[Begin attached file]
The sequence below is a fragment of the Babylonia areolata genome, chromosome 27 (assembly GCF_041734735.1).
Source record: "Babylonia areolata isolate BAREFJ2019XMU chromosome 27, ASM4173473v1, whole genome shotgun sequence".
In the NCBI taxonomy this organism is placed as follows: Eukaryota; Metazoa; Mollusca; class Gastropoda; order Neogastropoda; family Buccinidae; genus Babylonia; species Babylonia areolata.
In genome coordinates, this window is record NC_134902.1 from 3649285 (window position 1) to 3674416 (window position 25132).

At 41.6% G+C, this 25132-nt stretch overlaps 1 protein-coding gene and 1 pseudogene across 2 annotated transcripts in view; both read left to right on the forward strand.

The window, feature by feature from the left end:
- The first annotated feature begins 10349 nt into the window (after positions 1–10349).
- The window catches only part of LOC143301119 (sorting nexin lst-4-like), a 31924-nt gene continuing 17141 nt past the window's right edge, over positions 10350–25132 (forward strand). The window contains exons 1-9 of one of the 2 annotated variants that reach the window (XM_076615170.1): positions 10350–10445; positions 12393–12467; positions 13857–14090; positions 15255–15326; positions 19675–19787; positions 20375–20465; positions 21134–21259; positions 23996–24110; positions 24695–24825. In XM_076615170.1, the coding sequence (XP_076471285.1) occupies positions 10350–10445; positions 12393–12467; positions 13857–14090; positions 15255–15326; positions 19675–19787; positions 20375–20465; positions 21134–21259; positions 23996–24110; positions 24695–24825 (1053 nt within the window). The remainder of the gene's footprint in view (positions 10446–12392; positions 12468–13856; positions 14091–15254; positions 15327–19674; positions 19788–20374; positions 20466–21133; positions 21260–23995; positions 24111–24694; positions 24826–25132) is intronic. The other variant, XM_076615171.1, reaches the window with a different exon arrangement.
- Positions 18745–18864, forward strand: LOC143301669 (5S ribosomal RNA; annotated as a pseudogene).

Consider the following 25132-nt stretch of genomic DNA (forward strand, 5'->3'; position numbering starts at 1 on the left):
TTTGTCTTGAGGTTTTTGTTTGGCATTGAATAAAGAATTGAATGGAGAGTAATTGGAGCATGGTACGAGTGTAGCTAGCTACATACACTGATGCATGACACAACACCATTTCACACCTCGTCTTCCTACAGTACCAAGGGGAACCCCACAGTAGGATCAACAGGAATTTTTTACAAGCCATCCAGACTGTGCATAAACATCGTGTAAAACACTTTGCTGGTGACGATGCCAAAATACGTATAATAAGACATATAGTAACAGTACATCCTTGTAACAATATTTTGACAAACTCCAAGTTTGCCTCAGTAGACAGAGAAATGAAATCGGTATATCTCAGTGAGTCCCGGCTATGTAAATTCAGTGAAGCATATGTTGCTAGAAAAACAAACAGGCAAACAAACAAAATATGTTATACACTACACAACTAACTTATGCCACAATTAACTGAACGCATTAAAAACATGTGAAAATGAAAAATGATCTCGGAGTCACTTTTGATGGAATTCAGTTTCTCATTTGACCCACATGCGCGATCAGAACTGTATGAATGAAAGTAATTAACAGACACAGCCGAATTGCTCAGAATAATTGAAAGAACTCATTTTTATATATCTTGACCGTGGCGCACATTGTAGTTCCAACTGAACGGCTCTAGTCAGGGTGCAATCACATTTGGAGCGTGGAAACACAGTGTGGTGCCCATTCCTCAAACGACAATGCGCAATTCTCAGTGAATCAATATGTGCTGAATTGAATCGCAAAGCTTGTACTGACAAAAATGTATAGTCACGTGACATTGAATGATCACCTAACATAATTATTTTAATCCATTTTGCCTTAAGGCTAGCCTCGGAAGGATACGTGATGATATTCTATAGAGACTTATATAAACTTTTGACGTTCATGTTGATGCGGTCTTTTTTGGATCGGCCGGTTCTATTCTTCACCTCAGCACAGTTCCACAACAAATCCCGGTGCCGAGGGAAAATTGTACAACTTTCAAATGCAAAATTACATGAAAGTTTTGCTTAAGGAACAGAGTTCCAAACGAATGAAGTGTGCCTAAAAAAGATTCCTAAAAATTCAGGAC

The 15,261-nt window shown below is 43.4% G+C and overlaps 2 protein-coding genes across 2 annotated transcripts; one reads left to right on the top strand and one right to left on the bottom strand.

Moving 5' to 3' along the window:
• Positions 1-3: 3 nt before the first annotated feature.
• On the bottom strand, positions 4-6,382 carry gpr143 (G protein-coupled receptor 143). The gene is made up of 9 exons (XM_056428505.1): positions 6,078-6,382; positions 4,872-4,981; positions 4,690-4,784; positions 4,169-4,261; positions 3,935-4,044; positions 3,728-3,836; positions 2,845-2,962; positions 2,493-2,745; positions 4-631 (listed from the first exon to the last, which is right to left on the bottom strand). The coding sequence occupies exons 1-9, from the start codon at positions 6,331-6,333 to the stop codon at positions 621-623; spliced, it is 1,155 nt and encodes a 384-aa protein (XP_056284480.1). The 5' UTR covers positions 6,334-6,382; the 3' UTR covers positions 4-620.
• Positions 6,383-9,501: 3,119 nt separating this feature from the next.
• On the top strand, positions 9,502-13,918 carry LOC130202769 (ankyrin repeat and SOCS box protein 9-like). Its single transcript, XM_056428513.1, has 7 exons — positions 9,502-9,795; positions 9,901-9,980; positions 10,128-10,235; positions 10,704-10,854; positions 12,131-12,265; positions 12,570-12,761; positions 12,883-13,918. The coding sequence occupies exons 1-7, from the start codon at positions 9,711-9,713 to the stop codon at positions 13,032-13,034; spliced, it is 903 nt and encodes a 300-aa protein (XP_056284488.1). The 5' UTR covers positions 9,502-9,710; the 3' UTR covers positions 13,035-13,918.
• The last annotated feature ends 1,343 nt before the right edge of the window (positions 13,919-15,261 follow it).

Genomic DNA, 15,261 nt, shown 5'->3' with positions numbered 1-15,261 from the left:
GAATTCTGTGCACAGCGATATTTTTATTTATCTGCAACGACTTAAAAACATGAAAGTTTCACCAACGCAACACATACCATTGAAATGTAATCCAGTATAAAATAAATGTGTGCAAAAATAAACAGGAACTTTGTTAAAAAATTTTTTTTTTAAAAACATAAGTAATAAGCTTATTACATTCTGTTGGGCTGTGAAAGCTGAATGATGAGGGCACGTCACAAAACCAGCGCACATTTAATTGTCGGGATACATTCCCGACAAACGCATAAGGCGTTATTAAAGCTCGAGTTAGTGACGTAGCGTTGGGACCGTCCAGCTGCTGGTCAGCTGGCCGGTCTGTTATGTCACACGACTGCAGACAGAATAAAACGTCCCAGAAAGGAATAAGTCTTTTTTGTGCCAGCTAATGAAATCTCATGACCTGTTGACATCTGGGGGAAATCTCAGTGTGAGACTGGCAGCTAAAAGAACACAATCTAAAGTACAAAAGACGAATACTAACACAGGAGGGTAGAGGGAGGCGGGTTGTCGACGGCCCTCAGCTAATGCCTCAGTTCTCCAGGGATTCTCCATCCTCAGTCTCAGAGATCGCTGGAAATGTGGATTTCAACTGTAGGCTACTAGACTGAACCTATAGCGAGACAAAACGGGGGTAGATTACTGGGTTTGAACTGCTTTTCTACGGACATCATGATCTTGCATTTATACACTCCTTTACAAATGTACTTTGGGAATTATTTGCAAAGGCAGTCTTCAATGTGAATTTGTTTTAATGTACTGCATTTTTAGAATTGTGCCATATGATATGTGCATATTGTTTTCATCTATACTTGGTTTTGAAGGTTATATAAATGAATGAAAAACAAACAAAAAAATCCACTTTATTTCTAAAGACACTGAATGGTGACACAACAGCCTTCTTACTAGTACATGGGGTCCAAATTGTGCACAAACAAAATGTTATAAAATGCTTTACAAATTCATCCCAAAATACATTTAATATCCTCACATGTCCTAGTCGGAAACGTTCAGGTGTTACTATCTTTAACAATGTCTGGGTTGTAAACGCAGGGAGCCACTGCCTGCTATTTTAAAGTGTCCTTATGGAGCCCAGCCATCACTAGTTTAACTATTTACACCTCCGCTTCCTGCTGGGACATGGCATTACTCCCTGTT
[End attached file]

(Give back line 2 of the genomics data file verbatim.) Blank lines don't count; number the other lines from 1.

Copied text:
Source record: "Babylonia areolata isolate BAREFJ2019XMU chromosome 27, ASM4173473v1, whole genome shotgun sequence".